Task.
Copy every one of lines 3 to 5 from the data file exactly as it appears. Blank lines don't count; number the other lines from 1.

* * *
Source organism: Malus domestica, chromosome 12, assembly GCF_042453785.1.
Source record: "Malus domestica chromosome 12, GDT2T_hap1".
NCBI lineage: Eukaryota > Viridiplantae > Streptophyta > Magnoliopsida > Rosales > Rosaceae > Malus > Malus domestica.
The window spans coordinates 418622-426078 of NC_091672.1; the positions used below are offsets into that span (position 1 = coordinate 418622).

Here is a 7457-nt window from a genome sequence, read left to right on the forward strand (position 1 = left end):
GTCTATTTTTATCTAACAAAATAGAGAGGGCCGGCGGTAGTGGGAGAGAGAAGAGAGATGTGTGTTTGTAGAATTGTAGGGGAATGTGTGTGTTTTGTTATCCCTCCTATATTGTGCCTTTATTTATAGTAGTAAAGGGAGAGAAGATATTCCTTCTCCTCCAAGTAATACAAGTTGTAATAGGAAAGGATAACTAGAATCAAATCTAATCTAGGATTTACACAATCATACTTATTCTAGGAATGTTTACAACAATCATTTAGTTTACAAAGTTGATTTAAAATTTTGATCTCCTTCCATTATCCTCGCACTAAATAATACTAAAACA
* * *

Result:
NCBI lineage: Eukaryota > Viridiplantae > Streptophyta > Magnoliopsida > Rosales > Rosaceae > Malus > Malus domestica.
The window spans coordinates 418622-426078 of NC_091672.1; the positions used below are offsets into that span (position 1 = coordinate 418622).

Here is a 7457-nt window from a genome sequence, read left to right on the forward strand (position 1 = left end):